There may be a difference between Shia and Sunni inheritance beliefs. Sunni adhere to the Quranic Law, an amalgamation of the previous customary law, while Shia refuses to believe, claiming that the Quran did not sanction this law and hence new laws must be implemented.

Only three passages in the Quran (4:11, 4:12, 4:176) address the inheritance portion. Primary heirs are those who are entitled to the share without restriction.

The passage states, "Allah commands you regarding your children. For the male, a share is equivalent to that of two females." 'A male's share is equivalent to that of two females,' specifying the inheritance distribution between males and females. Son inherits an amount equal to that of two daughters, germane brother inherits twice as much as a full sister, and grandson inherits twice as much as a granddaughter.

In addition, other primary heirs may include both the parents and the spouse. Following this are the residuary members of the Asaba, who are male or sometimes female relatives entitled to inherit after the primary heirs' share has been allocated.

Without heirs, the deceased's entire estate passes to Bayt al-mal. A nonbeliever and adoptive children are exceptions to the inheritance rule. In the presence of a shared father, a half-brother is also excluded by the full-brother, but this is not the case in the presence of the same mother.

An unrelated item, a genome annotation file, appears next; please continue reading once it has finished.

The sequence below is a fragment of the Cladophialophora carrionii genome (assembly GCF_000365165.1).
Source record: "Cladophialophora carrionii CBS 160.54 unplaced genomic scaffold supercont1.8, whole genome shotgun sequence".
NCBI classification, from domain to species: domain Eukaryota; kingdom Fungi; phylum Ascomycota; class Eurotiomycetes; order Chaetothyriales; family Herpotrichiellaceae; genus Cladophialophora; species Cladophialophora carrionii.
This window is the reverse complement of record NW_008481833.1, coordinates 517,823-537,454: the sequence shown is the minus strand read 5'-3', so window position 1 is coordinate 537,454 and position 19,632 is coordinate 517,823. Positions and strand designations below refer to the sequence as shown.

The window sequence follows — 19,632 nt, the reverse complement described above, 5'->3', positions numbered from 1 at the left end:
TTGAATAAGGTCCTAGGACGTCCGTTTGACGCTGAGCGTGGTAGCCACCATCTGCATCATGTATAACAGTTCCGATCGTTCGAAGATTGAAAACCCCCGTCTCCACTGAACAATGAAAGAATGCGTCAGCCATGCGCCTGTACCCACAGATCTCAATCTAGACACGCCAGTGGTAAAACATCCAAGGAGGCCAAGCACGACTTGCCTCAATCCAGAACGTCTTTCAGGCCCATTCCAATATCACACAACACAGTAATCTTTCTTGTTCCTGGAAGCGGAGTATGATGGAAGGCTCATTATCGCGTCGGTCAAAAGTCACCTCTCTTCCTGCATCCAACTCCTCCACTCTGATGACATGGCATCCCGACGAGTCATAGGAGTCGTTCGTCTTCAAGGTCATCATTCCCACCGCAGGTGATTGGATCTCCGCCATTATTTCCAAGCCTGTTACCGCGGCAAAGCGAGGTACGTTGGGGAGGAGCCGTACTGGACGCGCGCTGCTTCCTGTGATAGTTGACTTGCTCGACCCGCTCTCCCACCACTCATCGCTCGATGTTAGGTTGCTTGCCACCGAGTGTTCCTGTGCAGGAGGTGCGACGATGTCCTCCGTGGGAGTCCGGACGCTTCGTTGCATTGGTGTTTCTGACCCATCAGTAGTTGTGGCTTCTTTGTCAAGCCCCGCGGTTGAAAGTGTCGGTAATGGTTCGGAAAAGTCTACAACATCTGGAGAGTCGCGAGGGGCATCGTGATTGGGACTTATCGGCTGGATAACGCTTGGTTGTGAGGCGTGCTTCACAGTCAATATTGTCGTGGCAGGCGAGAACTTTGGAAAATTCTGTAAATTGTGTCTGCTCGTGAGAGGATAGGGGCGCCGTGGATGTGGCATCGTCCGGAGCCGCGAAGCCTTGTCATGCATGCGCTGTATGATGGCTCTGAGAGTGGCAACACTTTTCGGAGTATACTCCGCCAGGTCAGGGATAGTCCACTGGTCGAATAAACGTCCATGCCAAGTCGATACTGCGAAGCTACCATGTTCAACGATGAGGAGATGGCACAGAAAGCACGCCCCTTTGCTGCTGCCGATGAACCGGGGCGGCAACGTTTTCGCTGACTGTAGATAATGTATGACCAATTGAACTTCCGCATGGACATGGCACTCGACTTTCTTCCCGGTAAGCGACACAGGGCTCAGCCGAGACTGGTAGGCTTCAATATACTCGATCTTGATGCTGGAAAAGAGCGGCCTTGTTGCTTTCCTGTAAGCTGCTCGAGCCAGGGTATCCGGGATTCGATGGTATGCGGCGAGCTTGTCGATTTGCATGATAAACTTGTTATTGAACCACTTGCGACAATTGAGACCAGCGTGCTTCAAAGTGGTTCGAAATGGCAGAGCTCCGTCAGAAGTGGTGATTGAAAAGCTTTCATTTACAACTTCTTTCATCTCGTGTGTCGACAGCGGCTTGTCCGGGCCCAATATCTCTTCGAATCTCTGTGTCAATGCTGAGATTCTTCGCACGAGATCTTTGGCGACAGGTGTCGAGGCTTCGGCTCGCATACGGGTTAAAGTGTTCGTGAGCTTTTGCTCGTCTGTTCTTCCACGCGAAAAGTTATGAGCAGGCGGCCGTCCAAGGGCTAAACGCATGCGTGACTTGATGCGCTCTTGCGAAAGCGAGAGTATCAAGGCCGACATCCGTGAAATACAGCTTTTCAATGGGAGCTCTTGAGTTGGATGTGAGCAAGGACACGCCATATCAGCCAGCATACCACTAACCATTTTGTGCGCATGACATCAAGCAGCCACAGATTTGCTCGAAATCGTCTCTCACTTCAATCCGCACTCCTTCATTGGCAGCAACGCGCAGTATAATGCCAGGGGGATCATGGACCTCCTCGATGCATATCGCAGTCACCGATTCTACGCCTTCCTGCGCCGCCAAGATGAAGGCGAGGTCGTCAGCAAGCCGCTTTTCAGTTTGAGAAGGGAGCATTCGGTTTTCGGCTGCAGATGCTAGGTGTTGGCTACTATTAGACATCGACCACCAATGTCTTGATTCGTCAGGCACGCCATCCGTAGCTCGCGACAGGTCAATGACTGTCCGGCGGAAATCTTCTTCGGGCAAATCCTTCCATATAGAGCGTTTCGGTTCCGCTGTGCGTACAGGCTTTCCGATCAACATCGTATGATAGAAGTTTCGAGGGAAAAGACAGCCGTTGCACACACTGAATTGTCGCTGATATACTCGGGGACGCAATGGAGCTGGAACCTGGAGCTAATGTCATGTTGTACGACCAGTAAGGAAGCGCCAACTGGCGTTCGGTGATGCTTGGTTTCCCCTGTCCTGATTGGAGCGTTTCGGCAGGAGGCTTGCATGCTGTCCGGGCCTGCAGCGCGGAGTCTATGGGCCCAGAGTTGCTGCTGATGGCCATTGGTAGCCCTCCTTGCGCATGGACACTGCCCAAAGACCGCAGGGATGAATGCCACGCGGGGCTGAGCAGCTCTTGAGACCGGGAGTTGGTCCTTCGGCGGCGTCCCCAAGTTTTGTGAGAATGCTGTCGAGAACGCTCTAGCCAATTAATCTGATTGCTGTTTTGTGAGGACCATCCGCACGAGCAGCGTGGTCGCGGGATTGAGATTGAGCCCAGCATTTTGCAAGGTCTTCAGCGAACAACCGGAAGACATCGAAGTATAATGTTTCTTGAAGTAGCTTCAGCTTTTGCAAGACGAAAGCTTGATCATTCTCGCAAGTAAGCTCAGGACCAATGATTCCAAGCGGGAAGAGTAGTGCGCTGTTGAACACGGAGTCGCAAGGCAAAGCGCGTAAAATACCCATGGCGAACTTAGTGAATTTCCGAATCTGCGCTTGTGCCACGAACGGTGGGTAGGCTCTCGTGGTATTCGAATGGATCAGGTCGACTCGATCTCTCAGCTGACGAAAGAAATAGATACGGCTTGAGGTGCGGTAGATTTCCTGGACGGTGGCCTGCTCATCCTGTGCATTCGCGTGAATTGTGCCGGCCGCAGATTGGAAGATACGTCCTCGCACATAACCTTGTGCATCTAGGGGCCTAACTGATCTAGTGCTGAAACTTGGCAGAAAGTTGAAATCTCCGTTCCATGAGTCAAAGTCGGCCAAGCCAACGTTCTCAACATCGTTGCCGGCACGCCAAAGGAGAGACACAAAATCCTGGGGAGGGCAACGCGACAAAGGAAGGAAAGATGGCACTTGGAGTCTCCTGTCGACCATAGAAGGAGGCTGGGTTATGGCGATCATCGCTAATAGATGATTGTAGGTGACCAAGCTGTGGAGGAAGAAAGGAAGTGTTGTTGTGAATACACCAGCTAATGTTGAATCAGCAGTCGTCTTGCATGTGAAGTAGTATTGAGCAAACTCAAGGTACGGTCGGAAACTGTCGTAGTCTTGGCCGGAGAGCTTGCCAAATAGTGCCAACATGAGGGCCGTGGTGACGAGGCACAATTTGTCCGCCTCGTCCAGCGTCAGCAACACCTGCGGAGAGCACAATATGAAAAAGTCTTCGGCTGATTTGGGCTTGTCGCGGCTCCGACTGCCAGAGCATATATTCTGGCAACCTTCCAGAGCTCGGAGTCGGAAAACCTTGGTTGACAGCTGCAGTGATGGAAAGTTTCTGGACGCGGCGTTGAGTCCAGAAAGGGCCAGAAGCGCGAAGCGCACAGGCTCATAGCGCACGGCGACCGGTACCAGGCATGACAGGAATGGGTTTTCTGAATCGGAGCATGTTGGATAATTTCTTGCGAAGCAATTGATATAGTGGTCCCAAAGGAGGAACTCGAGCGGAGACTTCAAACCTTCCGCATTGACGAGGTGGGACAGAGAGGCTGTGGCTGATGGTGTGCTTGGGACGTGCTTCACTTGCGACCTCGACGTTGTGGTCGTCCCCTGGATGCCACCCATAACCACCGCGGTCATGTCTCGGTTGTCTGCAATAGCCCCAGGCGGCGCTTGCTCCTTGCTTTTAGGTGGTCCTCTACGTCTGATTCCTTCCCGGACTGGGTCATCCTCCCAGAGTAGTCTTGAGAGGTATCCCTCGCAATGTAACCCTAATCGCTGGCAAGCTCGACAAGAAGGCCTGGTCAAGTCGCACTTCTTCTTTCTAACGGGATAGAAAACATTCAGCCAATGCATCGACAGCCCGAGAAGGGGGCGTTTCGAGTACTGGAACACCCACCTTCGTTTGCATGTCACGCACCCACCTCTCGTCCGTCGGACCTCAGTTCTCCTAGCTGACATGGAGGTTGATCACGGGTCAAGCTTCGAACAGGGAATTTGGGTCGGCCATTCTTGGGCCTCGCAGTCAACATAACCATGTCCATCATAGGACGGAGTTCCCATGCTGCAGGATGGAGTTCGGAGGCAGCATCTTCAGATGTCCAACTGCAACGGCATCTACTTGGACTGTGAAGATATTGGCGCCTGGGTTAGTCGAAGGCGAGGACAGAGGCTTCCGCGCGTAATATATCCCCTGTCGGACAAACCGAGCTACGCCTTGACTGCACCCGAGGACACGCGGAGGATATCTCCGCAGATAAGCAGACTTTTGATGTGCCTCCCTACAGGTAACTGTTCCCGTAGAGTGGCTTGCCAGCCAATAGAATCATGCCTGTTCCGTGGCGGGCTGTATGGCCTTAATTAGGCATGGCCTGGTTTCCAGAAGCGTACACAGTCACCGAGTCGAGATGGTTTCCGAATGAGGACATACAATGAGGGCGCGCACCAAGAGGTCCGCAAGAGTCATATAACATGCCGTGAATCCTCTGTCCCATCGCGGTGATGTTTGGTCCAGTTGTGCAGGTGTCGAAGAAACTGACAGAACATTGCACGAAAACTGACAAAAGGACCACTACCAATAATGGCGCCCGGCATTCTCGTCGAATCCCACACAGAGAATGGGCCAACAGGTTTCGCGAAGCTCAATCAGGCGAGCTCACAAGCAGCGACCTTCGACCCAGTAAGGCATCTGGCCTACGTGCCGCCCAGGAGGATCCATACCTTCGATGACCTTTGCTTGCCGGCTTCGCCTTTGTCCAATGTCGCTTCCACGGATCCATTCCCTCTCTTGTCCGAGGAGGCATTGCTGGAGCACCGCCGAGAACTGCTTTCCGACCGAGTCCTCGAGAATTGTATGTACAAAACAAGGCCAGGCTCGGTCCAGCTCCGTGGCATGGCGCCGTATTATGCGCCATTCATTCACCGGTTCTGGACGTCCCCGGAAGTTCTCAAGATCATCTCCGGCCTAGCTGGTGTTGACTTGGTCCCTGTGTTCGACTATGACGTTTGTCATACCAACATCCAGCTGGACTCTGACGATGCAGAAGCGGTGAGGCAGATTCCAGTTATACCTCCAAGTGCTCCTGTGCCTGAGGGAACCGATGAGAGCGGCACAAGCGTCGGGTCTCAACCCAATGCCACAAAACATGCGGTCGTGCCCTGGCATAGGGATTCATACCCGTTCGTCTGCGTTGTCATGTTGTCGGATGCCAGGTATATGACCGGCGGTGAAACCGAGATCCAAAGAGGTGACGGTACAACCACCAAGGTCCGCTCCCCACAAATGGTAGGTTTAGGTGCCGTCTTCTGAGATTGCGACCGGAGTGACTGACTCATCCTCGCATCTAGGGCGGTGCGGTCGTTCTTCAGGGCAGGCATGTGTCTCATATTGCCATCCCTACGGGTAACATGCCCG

Using an Islamic inheritance calculator, one can estimate the distribution of shares among heirs in accordance with Islamic law.

The Quran and Hadith provide the foundation of Islamic inheritance law. Muslims worldwide adhere to the precise inheritance regulations outlined in the Quran. It is a system that distributes a deceased person's assets to their heirs. Inheritance law in Islam differs from other systems in numerous ways.

  • First, it gives blood relatives preference over non-blood relatives.
  • Second, it distributes a fixed share to each heir instead of dividing the inheritance equally among them.
  • Thirdly, it does not permit certain heirs, such as spouses and children, to be excluded from the inheritance.
  • Lastly, Islamic Inheritance law stipulates that all of the deceased's debts must be paid from their estate before any distribution to heirs.

Despite their apparent complexity, Islamic inheritance rules are designed to ensure that everyone is treated equally and that assets are dispersed in accordance with Islamic norms.

Prophet Muhammad's inheritance (PBUH)

As per the Sunnah, there is no actual practice regarding inheritance, as it is thought that it did not occur as described in the Quran. Abu Bakar (RA) said that the Prophet (PBUH) declared, "We leave no inheritance; what we leave behind us is sadaqah."